Shift towards sustainable consumption: Consumer sentiment is also shifting rapidly, and according to the 2019 Report by First Insight, 62% of Generation Z prefer to buy from sustainable brands, and a majority (54%) state that they are willing to even spend an incremental 10 percent or more on sustainable products. These figures are telling; they reveal to us that the future demands a fresh perspective on fashion and how we consume it. ZALORA’s access to the entire fashion ecosystem allows us to work with various partners to introduce more sustainable ways of embracing fashion. Earlier this year, we launched our Sustainability Strategy and gave ourselves targets to achieve in the next five years in order to create a more sustainable fashion eco-system in Southeast Asia. In the last few months we have launched our “Pre-loved” category promoting circular fashion starting first with luxury, we also started our Sustainable tagging on our website and app, giving consumers the right to choose and buy products that use sustainable materials and/or has gone through sustainable production, and we also launched a successful capsule collection with Tencel, our first collection made entirely of sustainable materials, which was well received by our shoppers.
On your other question, having worked in India, I think agility, innovation and the ability to localise offerings are key to e-commerce success. Similar to India and its diverse regions, Southeast Asia is incredibly expansive and diverse, so any lapse between identifying shifts in trends, and addressing those can make the difference between success and failure. Fashion and lifestyle have always mimicked cultural preferences and evolution, as it is a vehicle for self-expression.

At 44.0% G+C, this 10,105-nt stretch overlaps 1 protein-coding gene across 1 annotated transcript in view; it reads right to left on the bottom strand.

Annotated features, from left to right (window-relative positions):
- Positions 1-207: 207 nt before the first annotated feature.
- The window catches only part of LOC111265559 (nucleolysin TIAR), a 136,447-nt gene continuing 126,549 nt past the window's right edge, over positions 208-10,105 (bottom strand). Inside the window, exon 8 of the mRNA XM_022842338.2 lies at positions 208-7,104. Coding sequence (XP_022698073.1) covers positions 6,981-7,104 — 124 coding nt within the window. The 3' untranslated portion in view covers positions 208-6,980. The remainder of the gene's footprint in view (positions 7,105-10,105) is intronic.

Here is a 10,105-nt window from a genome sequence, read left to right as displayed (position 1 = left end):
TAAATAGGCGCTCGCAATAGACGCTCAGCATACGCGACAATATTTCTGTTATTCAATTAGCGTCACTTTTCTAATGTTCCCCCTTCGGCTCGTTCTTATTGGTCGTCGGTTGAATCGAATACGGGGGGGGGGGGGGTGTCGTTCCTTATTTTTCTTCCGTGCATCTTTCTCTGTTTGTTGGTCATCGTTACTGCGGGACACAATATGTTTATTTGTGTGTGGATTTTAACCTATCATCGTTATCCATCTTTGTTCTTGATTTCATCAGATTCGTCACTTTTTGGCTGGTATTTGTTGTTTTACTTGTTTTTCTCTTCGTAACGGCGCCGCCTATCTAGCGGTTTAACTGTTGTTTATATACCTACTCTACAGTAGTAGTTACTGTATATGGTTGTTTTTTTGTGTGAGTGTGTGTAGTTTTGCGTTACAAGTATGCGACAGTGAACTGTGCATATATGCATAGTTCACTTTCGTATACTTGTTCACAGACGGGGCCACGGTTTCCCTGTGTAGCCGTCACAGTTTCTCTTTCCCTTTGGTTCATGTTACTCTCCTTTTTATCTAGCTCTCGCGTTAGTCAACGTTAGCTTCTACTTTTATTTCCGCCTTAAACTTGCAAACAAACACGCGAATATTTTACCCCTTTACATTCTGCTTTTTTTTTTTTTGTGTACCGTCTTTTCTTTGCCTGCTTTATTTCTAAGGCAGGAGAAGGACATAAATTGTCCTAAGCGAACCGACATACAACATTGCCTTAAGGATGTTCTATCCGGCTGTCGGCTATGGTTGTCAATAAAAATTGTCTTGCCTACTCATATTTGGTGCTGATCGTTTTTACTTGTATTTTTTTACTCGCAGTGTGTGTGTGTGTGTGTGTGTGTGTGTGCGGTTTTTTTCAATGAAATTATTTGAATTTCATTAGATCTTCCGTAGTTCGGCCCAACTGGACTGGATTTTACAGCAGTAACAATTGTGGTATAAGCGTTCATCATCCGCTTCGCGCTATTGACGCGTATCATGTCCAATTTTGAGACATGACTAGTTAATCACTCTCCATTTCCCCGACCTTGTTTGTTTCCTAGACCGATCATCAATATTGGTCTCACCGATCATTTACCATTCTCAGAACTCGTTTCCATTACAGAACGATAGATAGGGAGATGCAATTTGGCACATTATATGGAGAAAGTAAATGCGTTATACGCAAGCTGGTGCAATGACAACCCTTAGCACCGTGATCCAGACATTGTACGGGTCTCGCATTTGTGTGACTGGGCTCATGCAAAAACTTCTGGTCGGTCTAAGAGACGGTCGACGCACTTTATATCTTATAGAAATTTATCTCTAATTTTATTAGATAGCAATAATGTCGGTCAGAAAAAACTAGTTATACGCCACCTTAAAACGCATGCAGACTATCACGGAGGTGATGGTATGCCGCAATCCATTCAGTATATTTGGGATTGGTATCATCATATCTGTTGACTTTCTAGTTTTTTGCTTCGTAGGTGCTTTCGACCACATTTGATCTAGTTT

The world today is awash with data. How is the ZALORA group using data tools to navigate the changes brought on by the pandemic? Specifically, what are some of the key technologies the group is investing into?
Having data in today’s world for any digital business is a given – and what I believe gives us an edge is leveraging it for actionable insights and data-powered decisioning tools.
We have our own Data Sciences Innovations Lab, which not just processes huge amounts of data for enabling daily operations and live dashboards, but builds innovative tools using cutting-edge technology especially machine learning and AI. For example, two such tools that are very powerful in our kind of business are ‘Buying manager’, which powers our inventory buying decisions, and ‘Campaign manager’, that automates targeted campaigns for relevant customer segments.